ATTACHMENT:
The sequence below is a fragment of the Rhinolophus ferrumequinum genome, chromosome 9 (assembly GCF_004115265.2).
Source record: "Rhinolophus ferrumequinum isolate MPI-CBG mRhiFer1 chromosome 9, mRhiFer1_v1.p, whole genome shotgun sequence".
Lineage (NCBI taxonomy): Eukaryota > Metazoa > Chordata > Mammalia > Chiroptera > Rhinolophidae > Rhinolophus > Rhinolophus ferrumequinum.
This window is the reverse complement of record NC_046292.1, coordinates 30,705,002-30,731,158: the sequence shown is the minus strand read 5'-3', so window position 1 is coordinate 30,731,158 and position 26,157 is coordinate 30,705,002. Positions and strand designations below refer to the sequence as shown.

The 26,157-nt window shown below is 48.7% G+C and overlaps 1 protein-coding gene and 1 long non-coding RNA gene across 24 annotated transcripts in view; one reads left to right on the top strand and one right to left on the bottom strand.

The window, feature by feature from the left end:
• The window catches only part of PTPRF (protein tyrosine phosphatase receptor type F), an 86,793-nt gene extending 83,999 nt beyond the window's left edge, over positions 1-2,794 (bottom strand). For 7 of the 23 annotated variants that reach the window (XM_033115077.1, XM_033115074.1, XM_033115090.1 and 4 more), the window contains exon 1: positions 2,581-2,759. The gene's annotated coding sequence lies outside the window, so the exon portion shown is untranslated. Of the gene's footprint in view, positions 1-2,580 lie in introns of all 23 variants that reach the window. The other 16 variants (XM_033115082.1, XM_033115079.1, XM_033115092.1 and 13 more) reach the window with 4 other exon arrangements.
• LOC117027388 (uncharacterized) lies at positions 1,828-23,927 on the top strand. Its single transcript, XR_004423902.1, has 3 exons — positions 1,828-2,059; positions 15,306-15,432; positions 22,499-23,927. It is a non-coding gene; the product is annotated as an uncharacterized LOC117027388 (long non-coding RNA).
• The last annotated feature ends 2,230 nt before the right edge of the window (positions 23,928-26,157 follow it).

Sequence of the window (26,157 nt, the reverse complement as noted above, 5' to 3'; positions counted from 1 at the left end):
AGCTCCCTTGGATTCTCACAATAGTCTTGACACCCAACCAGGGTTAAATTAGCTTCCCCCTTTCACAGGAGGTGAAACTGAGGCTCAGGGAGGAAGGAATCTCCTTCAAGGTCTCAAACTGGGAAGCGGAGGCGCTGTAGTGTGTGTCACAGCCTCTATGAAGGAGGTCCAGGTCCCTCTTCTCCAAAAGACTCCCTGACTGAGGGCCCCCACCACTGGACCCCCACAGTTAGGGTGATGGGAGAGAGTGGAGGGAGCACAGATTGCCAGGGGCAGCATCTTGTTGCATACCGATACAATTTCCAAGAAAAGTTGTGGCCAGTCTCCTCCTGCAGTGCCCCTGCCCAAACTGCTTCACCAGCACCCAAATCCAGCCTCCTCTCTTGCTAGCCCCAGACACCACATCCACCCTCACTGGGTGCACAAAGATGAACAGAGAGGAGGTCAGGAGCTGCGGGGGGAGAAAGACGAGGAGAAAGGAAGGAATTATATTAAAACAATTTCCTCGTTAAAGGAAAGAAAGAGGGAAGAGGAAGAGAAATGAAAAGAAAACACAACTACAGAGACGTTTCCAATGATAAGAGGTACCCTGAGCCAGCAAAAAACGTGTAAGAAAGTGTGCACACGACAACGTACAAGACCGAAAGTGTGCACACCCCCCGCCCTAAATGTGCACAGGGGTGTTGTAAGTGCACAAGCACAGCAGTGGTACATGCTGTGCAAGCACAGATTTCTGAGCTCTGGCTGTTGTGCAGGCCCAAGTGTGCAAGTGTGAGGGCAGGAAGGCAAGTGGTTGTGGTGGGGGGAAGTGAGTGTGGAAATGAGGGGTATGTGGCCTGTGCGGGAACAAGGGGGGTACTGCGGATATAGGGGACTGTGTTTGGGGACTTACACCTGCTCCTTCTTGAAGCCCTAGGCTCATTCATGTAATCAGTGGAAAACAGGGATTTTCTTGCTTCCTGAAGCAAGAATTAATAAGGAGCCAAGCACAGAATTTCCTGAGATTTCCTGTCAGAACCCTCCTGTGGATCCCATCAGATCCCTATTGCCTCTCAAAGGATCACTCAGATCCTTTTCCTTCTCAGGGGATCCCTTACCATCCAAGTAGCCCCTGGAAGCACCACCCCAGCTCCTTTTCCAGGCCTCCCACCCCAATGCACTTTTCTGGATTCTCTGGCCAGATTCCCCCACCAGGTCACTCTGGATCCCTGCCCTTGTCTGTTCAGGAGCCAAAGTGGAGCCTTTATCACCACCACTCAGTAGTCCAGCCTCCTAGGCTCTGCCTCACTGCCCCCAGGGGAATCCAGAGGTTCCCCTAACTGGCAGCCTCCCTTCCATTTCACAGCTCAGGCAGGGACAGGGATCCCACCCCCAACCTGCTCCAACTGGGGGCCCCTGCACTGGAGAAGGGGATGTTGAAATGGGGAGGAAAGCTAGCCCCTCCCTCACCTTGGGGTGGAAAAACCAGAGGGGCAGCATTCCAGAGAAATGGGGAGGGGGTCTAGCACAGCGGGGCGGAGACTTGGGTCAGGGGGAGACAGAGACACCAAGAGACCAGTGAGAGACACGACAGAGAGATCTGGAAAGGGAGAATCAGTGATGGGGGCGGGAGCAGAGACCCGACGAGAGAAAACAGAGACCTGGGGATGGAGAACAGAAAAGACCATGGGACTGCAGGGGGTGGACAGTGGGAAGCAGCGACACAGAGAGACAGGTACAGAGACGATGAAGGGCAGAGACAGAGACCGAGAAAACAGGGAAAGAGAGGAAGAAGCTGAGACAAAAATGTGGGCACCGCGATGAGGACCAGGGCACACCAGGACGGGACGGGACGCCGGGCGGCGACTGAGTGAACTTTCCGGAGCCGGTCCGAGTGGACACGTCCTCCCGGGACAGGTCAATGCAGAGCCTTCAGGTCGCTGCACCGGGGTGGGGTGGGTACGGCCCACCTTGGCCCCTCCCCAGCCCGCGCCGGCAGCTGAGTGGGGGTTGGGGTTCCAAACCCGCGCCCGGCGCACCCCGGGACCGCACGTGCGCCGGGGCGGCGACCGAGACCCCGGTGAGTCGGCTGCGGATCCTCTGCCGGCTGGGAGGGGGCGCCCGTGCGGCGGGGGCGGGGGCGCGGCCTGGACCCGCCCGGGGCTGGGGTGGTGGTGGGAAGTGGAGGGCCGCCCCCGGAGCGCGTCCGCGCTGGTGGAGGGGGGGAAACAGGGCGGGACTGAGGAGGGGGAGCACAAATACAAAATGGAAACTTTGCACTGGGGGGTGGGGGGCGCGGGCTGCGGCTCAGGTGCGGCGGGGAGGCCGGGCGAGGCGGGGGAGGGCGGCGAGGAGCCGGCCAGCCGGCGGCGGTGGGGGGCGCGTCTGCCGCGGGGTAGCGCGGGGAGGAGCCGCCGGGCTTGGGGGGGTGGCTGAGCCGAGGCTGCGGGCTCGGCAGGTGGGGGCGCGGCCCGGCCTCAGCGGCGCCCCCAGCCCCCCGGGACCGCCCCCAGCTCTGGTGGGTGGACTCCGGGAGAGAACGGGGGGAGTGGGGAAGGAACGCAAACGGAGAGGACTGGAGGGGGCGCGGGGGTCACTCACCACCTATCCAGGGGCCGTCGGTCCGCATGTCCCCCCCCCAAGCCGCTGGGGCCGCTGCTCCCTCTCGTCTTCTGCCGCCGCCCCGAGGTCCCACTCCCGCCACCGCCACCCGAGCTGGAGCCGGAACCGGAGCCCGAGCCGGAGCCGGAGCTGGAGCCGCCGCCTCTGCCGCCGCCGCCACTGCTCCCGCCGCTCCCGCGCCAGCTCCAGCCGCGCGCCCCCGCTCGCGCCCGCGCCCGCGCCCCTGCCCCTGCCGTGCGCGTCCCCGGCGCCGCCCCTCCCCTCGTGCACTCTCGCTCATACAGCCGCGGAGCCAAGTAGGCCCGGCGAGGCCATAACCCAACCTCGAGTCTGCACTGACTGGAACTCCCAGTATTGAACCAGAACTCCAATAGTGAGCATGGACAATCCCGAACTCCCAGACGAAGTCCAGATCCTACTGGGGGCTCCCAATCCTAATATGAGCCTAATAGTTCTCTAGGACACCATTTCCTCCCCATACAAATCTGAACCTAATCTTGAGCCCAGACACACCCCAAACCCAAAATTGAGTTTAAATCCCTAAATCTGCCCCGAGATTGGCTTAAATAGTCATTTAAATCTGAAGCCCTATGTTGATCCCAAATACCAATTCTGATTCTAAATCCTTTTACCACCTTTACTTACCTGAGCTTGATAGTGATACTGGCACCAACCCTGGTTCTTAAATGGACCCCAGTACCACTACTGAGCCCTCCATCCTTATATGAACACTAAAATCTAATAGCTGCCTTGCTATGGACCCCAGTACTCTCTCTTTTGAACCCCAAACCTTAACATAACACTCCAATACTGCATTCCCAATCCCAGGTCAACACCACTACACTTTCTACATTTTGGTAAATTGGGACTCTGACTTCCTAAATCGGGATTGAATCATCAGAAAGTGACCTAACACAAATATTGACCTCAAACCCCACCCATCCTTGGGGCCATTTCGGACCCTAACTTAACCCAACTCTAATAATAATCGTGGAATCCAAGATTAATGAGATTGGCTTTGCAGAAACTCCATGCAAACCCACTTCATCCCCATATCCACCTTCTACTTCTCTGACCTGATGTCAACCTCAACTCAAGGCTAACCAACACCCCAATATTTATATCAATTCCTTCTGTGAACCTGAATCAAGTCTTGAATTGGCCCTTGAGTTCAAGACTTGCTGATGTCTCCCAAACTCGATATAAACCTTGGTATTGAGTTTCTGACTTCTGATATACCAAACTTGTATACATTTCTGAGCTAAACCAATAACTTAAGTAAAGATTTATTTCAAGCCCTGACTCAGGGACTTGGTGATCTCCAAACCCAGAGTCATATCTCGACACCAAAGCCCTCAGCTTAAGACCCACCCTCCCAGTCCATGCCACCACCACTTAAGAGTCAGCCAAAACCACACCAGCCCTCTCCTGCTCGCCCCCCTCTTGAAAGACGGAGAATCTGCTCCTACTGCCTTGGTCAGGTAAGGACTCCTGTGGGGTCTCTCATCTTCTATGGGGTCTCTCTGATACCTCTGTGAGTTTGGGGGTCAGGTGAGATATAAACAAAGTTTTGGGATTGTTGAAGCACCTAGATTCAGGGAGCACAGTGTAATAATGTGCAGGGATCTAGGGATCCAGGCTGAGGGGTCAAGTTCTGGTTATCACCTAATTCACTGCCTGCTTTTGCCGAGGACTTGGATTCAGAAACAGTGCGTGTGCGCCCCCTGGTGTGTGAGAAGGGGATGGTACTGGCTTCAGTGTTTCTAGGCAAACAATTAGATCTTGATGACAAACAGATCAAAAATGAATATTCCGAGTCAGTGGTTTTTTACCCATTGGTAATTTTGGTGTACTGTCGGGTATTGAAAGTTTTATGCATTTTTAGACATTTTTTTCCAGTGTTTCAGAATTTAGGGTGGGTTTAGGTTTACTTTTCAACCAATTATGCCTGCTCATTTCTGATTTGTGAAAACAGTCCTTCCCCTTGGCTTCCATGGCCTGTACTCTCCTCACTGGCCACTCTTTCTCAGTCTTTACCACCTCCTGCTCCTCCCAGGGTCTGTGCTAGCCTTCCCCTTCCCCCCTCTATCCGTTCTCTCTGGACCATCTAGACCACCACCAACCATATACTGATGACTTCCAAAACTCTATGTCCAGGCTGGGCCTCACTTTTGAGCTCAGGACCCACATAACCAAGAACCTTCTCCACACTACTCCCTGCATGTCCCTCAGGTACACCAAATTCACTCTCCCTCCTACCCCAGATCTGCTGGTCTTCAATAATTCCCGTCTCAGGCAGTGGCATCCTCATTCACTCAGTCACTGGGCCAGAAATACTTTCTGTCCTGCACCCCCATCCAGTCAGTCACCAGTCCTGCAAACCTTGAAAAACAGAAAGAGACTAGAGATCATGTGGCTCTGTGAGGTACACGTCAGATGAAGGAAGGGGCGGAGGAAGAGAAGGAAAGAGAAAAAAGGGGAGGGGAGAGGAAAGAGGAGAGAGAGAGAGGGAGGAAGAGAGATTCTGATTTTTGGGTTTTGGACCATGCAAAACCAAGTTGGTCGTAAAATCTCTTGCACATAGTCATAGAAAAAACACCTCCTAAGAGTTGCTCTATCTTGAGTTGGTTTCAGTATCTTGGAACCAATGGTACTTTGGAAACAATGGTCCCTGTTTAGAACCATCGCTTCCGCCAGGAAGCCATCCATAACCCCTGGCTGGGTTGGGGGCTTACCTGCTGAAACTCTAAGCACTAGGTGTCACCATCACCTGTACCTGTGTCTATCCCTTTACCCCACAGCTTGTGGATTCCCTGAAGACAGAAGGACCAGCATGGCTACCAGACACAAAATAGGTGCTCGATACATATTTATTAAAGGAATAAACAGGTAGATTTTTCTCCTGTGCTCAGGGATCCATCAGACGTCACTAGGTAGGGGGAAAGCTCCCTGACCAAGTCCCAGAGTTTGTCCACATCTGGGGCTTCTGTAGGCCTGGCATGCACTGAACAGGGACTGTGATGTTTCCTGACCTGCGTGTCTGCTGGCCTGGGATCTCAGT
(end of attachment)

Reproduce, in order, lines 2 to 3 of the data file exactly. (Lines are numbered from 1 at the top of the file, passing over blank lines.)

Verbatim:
Source record: "Rhinolophus ferrumequinum isolate MPI-CBG mRhiFer1 chromosome 9, mRhiFer1_v1.p, whole genome shotgun sequence".
Lineage (NCBI taxonomy): Eukaryota > Metazoa > Chordata > Mammalia > Chiroptera > Rhinolophidae > Rhinolophus > Rhinolophus ferrumequinum.